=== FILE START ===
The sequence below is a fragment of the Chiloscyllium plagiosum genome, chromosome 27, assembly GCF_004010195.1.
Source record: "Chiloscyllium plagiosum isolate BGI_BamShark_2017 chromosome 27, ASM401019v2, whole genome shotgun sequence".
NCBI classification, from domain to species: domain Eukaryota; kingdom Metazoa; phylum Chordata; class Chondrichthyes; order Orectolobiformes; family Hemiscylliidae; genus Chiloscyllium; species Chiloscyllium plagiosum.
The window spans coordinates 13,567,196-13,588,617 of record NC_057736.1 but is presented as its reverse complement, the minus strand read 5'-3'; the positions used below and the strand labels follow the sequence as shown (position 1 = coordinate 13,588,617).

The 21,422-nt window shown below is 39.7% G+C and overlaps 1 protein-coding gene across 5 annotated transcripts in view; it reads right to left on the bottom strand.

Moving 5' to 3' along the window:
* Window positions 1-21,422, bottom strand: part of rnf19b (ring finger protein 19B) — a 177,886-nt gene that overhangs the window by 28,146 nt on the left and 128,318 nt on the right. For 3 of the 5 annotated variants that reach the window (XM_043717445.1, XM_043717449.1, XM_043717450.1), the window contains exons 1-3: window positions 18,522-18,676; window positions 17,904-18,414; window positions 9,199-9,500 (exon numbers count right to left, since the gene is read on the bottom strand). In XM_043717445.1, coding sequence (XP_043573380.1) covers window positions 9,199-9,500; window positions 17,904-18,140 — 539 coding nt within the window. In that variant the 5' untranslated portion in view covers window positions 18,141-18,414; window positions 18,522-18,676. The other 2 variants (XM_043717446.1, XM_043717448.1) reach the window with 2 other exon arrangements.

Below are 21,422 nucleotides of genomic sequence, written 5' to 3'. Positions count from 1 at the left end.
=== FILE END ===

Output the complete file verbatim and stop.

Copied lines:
The sequence below is a fragment of the Chiloscyllium plagiosum genome, chromosome 27, assembly GCF_004010195.1.
Source record: "Chiloscyllium plagiosum isolate BGI_BamShark_2017 chromosome 27, ASM401019v2, whole genome shotgun sequence".
NCBI classification, from domain to species: domain Eukaryota; kingdom Metazoa; phylum Chordata; class Chondrichthyes; order Orectolobiformes; family Hemiscylliidae; genus Chiloscyllium; species Chiloscyllium plagiosum.
The window spans coordinates 13,567,196-13,588,617 of record NC_057736.1 but is presented as its reverse complement, the minus strand read 5'-3'; the positions used below and the strand labels follow the sequence as shown (position 1 = coordinate 13,588,617).

The 21,422-nt window shown below is 39.7% G+C and overlaps 1 protein-coding gene across 5 annotated transcripts in view; it reads right to left on the bottom strand.

Moving 5' to 3' along the window:
* Window positions 1-21,422, bottom strand: part of rnf19b (ring finger protein 19B) — a 177,886-nt gene that overhangs the window by 28,146 nt on the left and 128,318 nt on the right. For 3 of the 5 annotated variants that reach the window (XM_043717445.1, XM_043717449.1, XM_043717450.1), the window contains exons 1-3: window positions 18,522-18,676; window positions 17,904-18,414; window positions 9,199-9,500 (exon numbers count right to left, since the gene is read on the bottom strand). In XM_043717445.1, coding sequence (XP_043573380.1) covers window positions 9,199-9,500; window positions 17,904-18,140 — 539 coding nt within the window. In that variant the 5' untranslated portion in view covers window positions 18,141-18,414; window positions 18,522-18,676. The other 2 variants (XM_043717446.1, XM_043717448.1) reach the window with 2 other exon arrangements.

Below are 21,422 nucleotides of genomic sequence, written 5' to 3'. Positions count from 1 at the left end.